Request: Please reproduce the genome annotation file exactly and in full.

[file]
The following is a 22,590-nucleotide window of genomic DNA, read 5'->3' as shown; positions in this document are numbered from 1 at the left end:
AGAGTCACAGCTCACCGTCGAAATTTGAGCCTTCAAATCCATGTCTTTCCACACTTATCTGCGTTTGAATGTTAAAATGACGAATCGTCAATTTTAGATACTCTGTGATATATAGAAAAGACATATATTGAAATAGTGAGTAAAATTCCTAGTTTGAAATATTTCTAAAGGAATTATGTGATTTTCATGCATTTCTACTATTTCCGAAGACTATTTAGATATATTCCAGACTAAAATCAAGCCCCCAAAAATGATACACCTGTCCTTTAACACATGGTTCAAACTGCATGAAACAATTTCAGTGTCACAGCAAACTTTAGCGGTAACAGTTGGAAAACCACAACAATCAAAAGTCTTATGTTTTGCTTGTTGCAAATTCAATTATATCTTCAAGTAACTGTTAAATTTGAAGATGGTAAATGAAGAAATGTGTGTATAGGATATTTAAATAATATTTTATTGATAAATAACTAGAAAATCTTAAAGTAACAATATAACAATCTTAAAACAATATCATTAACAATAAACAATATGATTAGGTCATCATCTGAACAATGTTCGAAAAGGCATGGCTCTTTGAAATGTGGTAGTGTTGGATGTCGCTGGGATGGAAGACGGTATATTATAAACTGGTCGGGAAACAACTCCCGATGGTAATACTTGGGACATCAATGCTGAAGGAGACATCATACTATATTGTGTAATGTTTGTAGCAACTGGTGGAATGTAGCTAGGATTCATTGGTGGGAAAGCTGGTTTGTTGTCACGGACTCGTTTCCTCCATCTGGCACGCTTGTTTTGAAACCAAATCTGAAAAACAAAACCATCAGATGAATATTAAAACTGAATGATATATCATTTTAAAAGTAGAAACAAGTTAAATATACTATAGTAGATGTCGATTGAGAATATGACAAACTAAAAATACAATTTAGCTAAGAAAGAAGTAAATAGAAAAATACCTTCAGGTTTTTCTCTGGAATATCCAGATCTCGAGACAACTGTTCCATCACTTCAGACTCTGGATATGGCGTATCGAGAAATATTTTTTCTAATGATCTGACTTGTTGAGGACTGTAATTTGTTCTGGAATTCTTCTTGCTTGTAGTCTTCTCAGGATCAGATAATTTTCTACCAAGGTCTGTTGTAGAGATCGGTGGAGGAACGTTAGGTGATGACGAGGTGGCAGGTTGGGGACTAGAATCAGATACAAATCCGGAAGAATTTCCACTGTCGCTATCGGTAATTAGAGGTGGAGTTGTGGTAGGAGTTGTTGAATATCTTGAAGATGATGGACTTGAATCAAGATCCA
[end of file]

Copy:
The following is a 22,590-nucleotide window of genomic DNA, read 5'->3' as shown; positions in this document are numbered from 1 at the left end:
AGAGTCACAGCTCACCGTCGAAATTTGAGCCTTCAAATCCATGTCTTTCCACACTTATCTGCGTTTGAATGTTAAAATGACGAATCGTCAATTTTAGATACTCTGTGATATATAGAAAAGACATATATTGAAATAGTGAGTAAAATTCCTAGTTTGAAATATTTCTAAAGGAATTATGTGATTTTCATGCATTTCTACTATTTCCGAAGACTATTTAGATATATTCCAGACTAAAATCAAGCCCCCAAAAATGATACACCTGTCCTTTAACACATGGTTCAAACTGCATGAAACAATTTCAGTGTCACAGCAAACTTTAGCGGTAACAGTTGGAAAACCACAACAATCAAAAGTCTTATGTTTTGCTTGTTGCAAATTCAATTATATCTTCAAGTAACTGTTAAATTTGAAGATGGTAAATGAAGAAATGTGTGTATAGGATATTTAAATAATATTTTATTGATAAATAACTAGAAAATCTTAAAGTAACAATATAACAATCTTAAAACAATATCATTAACAATAAACAATATGATTAGGTCATCATCTGAACAATGTTCGAAAAGGCATGGCTCTTTGAAATGTGGTAGTGTTGGATGTCGCTGGGATGGAAGACGGTATATTATAAACTGGTCGGGAAACAACTCCCGATGGTAATACTTGGGACATCAATGCTGAAGGAGACATCATACTATATTGTGTAATGTTTGTAGCAACTGGTGGAATGTAGCTAGGATTCATTGGTGGGAAAGCTGGTTTGTTGTCACGGACTCGTTTCCTCCATCTGGCACGCTTGTTTTGAAACCAAATCTGAAAAACAAAACCATCAGATGAATATTAAAACTGAATGATATATCATTTTAAAAGTAGAAACAAGTTAAATATACTATAGTAGATGTCGATTGAGAATATGACAAACTAAAAATACAATTTAGCTAAGAAAGAAGTAAATAGAAAAATACCTTCAGGTTTTTCTCTGGAATATCCAGATCTCGAGACAACTGTTCCATCACTTCAGACTCTGGATATGGCGTATCGAGAAATATTTTTTCTAATGATCTGACTTGTTGAGGACTGTAATTTGTTCTGGAATTCTTCTTGCTTGTAGTCTTCTCAGGATCAGATAATTTTCTACCAAGGTCTGTTGTAGAGATCGGTGGAGGAACGTTAGGTGATGACGAGGTGGCAGGTTGGGGACTAGAATCAGATACAAATCCGGAAGAATTTCCACTGTCGCTATCGGTAATTAGAGGTGGAGTTGTGGTAGGAGTTGTTGAATATCTTGAAGATGATGGACTTGAATCAAGATCCA